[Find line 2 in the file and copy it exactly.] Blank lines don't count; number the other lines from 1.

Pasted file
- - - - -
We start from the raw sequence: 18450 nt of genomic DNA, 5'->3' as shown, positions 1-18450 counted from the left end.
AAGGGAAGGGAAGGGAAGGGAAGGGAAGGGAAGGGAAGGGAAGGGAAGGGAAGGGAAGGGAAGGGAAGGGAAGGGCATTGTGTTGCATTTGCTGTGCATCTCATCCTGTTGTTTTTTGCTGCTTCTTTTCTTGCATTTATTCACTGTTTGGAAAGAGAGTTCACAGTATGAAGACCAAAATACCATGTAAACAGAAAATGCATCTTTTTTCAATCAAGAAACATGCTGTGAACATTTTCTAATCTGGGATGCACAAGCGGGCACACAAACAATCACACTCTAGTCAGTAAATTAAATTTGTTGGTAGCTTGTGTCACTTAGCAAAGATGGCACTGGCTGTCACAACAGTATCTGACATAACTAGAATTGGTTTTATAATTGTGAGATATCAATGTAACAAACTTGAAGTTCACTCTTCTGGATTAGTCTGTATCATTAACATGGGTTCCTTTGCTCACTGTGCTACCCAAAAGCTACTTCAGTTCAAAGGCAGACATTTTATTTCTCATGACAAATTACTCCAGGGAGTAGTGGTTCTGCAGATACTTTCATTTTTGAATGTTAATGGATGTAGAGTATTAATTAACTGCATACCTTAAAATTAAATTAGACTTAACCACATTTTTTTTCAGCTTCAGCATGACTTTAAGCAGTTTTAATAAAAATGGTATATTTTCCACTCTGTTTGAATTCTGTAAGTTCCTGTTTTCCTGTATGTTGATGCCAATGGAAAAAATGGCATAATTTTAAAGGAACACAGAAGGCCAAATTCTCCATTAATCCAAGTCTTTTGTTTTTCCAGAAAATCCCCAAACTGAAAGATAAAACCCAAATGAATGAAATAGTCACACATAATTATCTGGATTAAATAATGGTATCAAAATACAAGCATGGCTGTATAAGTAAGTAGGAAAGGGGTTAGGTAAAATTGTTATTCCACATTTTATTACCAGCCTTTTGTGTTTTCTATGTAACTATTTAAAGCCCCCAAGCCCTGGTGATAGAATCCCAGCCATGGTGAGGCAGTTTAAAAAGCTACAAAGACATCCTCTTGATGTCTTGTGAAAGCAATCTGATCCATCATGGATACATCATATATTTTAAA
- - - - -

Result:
AAGGGAAGGGAAGGGAAGGGAAGGGAAGGGAAGGGAAGGGAAGGGAAGGGAAGGGAAGGGAAGGGAAGGGAAGGGCATTGTGTTGCATTTGCTGTGCATCTCATCCTGTTGTTTTTTGCTGCTTCTTTTCTTGCATTTATTCACTGTTTGGAAAGAGAGTTCACAGTATGAAGACCAAAATACCATGTAAACAGAAAATGCATCTTTTTTCAATCAAGAAACATGCTGTGAACATTTTCTAATCTGGGATGCACAAGCGGGCACACAAACAATCACACTCTAGTCAGTAAATTAAATTTGTTGGTAGCTTGTGTCACTTAGCAAAGATGGCACTGGCTGTCACAACAGTATCTGACATAACTAGAATTGGTTTTATAATTGTGAGATATCAATGTAACAAACTTGAAGTTCACTCTTCTGGATTAGTCTGTATCATTAACATGGGTTCCTTTGCTCACTGTGCTACCCAAAAGCTACTTCAGTTCAAAGGCAGACATTTTATTTCTCATGACAAATTACTCCAGGGAGTAGTGGTTCTGCAGATACTTTCATTTTTGAATGTTAATGGATGTAGAGTATTAATTAACTGCATACCTTAAAATTAAATTAGACTTAACCACATTTTTTTTCAGCTTCAGCATGACTTTAAGCAGTTTTAATAAAAATGGTATATTTTCCACTCTGTTTGAATTCTGTAAGTTCCTGTTTTCCTGTATGTTGATGCCAATGGAAAAAATGGCATAATTTTAAAGGAACACAGAAGGCCAAATTCTCCATTAATCCAAGTCTTTTGTTTTTCCAGAAAATCCCCAAACTGAAAGATAAAACCCAAATGAATGAAATAGTCACACATAATTATCTGGATTAAATAATGGTATCAAAATACAAGCATGGCTGTATAAGTAAGTAGGAAAGGGGTTAGGTAAAATTGTTATTCCACATTTTATTACCAGCCTTTTGTGTTTTCTATGTAACTATTTAAAGCCCCCAAGCCCTGGTGATAGAATCCCAGCCATGGTGAGGCAGTTTAAAAAGCTACAAAGACATCCTCTTGATGTCTTGTGAAAGCAATCTGATCCATCATGGATACATCATATATTTTAAA